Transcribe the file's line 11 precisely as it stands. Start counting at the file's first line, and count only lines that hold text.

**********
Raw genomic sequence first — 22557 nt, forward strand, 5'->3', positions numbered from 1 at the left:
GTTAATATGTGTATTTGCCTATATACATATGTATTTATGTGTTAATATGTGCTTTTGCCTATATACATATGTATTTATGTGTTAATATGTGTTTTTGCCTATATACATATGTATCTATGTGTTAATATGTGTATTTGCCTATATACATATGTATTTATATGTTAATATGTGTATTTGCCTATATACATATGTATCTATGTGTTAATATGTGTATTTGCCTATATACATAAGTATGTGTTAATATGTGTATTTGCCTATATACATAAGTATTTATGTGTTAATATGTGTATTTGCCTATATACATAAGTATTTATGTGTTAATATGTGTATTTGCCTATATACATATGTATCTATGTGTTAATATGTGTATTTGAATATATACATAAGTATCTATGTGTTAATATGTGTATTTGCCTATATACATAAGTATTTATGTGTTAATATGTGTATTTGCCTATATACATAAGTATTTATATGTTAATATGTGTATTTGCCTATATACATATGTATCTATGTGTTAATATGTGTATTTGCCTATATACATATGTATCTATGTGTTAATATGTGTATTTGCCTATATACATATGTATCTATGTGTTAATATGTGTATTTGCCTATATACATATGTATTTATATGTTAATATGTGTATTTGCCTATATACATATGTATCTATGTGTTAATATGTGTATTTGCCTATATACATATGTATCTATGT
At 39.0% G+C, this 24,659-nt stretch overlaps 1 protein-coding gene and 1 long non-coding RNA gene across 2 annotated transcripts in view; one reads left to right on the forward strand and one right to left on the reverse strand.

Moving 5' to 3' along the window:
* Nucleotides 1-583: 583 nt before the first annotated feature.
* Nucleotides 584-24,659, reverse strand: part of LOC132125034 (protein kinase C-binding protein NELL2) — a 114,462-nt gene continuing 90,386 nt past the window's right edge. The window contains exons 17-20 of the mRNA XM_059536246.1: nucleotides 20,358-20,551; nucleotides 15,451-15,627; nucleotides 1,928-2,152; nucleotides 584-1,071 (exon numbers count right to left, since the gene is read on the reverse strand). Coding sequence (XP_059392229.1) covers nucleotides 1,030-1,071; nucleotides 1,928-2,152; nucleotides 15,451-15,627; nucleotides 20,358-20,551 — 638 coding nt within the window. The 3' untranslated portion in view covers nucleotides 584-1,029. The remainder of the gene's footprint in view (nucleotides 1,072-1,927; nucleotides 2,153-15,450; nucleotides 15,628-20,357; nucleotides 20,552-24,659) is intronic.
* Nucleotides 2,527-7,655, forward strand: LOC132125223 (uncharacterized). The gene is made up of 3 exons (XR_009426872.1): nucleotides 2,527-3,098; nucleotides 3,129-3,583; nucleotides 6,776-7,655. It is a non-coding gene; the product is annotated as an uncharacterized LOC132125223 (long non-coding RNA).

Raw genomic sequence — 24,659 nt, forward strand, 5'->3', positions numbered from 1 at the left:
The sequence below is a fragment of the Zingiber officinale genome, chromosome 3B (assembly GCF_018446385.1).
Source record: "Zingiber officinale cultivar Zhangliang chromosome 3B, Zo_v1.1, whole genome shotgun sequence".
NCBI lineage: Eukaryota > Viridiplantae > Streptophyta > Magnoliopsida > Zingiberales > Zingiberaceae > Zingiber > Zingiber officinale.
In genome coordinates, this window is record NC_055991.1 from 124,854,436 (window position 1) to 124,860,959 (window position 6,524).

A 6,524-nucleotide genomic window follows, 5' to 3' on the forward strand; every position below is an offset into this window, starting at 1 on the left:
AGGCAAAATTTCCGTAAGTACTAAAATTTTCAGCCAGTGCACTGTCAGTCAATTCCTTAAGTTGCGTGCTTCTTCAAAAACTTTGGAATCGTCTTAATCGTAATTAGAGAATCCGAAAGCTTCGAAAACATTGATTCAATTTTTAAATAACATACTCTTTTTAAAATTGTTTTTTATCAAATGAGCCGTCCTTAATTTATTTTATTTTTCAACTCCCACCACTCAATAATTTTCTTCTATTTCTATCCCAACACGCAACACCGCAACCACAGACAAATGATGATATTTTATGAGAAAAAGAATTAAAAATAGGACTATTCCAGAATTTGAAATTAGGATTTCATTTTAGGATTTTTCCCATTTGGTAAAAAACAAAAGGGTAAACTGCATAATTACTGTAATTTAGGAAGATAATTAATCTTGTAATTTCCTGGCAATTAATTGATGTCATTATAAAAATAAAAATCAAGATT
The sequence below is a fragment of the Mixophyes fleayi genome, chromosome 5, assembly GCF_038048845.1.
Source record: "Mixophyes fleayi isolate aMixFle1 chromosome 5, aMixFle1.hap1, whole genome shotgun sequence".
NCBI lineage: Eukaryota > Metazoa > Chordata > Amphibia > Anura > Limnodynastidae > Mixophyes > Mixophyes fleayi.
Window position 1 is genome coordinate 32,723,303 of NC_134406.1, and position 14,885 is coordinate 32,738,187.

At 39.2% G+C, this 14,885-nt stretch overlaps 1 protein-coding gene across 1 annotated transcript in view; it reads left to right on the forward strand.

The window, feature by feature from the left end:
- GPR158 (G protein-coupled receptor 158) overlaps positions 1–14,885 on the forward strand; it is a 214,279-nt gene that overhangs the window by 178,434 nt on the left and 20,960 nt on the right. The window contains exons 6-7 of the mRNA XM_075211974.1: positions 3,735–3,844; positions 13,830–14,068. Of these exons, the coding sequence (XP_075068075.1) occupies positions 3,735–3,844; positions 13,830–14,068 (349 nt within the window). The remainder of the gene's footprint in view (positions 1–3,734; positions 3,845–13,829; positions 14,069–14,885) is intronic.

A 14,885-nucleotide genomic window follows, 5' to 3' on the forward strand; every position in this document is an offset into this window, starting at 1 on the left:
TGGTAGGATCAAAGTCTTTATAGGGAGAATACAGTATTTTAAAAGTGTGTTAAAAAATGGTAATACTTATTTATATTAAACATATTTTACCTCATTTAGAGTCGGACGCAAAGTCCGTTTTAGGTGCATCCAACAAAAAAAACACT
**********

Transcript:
NCBI lineage: Eukaryota > Viridiplantae > Streptophyta > Magnoliopsida > Zingiberales > Zingiberaceae > Zingiber > Zingiber officinale.